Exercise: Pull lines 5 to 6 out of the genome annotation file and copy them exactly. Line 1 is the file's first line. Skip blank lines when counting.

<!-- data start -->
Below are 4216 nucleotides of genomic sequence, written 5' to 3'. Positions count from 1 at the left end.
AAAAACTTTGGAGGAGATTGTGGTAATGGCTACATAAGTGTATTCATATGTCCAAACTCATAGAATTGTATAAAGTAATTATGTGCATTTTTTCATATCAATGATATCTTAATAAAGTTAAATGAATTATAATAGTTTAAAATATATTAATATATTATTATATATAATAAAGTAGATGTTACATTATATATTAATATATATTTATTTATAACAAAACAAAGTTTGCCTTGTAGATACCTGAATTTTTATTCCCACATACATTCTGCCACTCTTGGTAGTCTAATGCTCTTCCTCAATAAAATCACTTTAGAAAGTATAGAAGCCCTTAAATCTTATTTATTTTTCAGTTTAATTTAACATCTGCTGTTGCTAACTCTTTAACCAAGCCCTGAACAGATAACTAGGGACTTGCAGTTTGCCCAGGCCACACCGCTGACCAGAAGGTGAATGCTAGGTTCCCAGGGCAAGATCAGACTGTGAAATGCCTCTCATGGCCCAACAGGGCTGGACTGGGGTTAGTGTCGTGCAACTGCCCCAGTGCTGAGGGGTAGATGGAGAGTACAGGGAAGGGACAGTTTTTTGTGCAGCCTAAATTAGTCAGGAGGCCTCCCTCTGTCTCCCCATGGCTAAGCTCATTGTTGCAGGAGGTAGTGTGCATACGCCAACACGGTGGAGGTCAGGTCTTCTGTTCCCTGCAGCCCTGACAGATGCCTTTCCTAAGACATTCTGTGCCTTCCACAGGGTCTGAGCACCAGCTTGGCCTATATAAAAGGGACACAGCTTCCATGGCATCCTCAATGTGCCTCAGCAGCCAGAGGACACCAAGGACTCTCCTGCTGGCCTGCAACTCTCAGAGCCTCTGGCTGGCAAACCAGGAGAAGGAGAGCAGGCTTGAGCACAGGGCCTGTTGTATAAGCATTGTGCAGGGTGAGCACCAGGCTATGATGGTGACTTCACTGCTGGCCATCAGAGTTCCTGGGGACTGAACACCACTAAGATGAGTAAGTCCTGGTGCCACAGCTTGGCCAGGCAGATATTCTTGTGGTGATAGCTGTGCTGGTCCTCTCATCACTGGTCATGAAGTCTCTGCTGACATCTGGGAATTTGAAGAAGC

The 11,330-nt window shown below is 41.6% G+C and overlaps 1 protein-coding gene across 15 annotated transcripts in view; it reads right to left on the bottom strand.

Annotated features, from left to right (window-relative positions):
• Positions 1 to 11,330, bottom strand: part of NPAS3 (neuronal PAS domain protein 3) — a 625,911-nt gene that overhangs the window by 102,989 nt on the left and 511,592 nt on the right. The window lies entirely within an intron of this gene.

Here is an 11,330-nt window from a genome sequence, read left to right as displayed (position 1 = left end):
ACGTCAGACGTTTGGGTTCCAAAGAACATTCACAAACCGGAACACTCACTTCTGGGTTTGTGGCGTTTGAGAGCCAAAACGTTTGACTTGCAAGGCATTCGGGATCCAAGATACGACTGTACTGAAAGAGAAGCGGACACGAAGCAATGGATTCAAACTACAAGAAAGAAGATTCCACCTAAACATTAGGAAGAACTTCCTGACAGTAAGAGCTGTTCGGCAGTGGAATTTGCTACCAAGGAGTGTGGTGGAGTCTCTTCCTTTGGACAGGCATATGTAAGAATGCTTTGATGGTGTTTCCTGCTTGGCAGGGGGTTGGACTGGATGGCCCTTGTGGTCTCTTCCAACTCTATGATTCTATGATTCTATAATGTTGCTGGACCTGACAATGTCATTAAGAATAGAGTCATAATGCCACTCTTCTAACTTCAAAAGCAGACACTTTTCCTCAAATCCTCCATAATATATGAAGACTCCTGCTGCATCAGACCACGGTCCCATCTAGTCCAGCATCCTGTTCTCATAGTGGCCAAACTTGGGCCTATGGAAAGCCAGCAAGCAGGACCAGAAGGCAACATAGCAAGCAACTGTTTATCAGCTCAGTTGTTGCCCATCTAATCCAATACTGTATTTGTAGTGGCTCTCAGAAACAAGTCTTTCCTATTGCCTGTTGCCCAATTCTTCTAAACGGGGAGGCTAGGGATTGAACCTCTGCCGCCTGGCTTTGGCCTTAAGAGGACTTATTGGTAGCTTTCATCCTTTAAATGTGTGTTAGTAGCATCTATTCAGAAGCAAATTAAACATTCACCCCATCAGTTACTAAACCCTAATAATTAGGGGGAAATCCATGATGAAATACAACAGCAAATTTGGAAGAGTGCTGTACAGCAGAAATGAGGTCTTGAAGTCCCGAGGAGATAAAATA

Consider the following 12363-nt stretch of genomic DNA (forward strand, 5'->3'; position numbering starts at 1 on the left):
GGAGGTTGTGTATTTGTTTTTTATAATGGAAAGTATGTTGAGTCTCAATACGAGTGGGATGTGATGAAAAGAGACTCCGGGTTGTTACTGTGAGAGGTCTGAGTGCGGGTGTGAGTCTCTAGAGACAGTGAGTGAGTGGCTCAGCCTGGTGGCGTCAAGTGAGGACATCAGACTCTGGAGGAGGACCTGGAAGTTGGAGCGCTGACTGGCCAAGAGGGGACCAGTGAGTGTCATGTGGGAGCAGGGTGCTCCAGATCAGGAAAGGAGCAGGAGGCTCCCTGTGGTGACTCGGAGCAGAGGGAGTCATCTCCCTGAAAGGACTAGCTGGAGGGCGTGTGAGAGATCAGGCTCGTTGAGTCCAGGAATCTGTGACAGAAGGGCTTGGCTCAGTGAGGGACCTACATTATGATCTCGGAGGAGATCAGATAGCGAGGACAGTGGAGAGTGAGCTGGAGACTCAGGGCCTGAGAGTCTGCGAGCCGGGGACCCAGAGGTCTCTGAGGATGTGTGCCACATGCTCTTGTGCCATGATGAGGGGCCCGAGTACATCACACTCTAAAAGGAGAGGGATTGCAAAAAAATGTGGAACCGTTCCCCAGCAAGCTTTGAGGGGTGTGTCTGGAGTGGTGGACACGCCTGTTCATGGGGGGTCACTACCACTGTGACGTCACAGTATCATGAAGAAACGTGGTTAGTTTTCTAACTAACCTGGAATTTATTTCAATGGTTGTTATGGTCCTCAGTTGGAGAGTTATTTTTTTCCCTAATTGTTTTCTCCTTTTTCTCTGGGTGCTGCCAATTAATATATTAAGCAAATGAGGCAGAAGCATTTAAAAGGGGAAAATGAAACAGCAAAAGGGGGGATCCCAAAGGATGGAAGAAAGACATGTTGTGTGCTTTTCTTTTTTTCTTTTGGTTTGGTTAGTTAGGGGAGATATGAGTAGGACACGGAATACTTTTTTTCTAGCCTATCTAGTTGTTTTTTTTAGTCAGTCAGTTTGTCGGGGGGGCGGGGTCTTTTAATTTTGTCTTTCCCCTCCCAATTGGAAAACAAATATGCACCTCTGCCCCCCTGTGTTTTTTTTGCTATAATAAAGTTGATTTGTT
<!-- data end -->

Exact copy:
• Positions 1 to 11,330, bottom strand: part of NPAS3 (neuronal PAS domain protein 3) — a 625,911-nt gene that overhangs the window by 102,989 nt on the left and 511,592 nt on the right. The window lies entirely within an intron of this gene.

Here is an 11,330-nt window from a genome sequence, read left to right as displayed (position 1 = left end):